Darby O’Gill and the Little People (1959)

Credit: subjectivityspace.blogspot.comSean Connery sings in a movie with leprechauns. Need I say more?

 

This is probably one of the strangest films Disney ever made, but it’s my guilty St. Patrick’s Day pleasure.

OH, SOMETHING YOU SHOULD KNOW: At the climax of the film you will see a banshee. It will scare anyone under the age of seven…tee-two.

It’s interesting to compare Darby O’Gill’s first wishes with his last. The first time he caught the leprechaun, he was focused on his own health and prosperity, crowning off his wishes with a pot of gold.

After getting tricked into losing those wishes, Darby O’Gill eventually gets a second chance at his wishes. Without going into what happens with the first two wishes, he is left with one final wish.

Credit: www.dvdizzy.com

Connery. Sean Connery.

By this point, Darby O’Gill has been forced into retirement and is the laughingstock of the entire village. If he gets his pot of gold, his wealth and reputation will be solved. But what does Darby O’Gill value the most?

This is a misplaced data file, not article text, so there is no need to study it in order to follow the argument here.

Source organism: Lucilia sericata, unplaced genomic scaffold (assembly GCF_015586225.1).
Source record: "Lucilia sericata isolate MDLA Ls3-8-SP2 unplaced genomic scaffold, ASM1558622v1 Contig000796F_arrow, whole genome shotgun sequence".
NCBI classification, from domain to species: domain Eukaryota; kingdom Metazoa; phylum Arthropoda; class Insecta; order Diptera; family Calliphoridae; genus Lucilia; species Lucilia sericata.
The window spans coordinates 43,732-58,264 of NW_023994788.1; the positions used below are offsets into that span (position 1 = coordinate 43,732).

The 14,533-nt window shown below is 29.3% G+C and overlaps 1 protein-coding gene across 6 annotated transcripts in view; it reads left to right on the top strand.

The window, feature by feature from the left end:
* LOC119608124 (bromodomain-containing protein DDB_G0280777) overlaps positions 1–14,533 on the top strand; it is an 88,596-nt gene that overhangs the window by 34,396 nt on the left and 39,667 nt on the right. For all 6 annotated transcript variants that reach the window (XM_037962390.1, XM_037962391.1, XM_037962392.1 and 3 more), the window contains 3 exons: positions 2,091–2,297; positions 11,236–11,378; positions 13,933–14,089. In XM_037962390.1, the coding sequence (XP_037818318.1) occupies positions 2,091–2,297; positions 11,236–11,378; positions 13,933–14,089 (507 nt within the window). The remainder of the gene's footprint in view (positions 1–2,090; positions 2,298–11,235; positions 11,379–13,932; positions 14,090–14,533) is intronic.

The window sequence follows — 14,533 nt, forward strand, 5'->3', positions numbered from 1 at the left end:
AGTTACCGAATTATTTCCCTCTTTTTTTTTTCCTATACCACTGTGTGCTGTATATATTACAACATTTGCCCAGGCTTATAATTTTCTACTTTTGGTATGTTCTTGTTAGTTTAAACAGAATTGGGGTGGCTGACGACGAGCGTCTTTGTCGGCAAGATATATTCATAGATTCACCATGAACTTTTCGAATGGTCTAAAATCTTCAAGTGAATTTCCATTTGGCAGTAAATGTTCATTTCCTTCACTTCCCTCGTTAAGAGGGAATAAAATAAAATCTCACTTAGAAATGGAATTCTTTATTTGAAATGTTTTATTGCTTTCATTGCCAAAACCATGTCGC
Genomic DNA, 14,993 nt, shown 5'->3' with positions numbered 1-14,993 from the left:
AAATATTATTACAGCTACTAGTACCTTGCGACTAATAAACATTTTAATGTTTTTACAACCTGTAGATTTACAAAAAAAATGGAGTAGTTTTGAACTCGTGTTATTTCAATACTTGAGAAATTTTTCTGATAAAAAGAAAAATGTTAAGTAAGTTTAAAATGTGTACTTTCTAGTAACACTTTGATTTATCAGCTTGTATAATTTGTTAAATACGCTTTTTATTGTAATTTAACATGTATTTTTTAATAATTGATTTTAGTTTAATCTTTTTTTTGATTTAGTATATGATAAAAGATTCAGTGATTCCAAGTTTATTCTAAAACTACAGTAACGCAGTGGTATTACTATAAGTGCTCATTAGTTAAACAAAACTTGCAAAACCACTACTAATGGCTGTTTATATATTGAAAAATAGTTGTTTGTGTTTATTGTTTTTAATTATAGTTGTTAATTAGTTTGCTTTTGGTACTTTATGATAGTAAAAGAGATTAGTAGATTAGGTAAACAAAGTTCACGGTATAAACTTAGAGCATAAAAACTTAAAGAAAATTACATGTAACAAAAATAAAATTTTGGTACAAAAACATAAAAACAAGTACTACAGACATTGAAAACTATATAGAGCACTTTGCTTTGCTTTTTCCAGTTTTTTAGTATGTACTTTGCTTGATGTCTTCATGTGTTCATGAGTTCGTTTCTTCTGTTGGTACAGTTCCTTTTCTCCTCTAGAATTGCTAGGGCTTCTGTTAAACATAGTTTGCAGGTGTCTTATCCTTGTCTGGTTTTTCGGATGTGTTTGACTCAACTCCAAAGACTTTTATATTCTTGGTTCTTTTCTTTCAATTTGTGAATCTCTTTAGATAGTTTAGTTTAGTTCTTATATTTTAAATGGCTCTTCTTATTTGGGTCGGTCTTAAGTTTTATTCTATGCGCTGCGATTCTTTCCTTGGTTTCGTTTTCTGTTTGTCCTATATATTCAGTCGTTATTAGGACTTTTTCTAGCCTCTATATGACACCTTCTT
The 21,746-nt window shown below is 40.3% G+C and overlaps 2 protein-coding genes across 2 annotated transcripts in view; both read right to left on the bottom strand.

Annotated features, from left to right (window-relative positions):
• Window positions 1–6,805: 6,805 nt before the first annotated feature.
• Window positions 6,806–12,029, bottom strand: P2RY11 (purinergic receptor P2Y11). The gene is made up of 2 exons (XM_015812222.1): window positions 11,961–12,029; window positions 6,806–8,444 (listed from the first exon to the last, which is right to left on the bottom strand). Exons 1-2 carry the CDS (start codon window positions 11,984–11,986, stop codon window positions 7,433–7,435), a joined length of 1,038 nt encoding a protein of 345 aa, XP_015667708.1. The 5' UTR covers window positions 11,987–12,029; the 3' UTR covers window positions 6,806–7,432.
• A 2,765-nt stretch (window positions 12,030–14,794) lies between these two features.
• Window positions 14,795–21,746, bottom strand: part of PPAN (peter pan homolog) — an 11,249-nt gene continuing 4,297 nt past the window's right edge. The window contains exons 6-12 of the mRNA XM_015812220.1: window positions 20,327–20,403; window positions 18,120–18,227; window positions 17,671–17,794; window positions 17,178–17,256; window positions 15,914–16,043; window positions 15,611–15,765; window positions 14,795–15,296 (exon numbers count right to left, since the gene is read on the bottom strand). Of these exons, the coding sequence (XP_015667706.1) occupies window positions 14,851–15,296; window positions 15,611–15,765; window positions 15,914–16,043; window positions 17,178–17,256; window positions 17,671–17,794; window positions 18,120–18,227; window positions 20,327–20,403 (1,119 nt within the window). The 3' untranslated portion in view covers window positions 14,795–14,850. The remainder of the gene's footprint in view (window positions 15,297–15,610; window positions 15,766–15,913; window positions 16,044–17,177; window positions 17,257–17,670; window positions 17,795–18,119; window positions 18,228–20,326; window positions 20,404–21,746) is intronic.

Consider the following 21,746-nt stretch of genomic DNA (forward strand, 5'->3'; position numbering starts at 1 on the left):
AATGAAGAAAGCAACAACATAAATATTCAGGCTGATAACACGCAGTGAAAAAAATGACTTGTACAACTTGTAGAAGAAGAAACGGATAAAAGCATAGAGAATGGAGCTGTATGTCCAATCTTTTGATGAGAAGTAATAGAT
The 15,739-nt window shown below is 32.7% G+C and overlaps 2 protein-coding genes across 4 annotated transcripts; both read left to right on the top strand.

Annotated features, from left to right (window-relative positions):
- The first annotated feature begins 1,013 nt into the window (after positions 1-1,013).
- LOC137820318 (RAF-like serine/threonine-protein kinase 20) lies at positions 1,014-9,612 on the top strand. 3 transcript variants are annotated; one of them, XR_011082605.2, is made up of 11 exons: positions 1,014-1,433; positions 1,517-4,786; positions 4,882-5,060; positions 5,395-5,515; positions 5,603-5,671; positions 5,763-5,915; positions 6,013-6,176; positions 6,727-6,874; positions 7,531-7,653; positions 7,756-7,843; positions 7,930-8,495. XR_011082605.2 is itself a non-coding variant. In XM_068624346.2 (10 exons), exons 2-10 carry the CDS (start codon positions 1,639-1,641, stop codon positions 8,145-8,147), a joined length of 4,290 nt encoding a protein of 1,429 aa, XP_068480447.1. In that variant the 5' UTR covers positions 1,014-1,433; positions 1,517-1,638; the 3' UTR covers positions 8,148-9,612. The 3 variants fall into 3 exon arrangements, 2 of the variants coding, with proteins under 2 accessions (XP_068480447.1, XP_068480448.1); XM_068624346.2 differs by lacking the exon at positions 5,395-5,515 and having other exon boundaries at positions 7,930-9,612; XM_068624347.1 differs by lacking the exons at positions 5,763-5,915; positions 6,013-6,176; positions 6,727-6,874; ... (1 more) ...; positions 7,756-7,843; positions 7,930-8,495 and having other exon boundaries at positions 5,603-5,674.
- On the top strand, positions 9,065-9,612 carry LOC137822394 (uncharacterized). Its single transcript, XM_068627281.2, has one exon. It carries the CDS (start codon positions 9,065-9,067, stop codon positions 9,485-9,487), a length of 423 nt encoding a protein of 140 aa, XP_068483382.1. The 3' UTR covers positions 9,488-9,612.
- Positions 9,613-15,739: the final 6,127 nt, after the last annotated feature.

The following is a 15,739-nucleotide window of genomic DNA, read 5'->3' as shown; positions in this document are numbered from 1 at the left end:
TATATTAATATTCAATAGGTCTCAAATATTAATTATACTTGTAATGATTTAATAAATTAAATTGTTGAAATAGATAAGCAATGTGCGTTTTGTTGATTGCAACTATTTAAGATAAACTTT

The answer arrives when the coiste-bodhar — the death coach that carries souls to the land of the dead — comes for his daughter, Katie. As the legend goes, once the coach has arrived it cannot return empty. That’s when Darby O’Gill decides to use his final wish to take Katie’s place in the coach.

The leprechaun, sad to see him go, says, “You’ve been a grand adversary, ‘tis sorry I am to see you come to this.”

Darby replies, “I could endure anything if Katie was alright…it’s better for the old to die than the young.”

So what makes a man wealthy? What do we value the most?

The answer lies in how we spend our time. And when we make our own journey to the land of the dead, it will be too late to wish for more.

“Seek not after riches nor the vain things of this world; for behold, you cannot carry them with you. Alma 39:14

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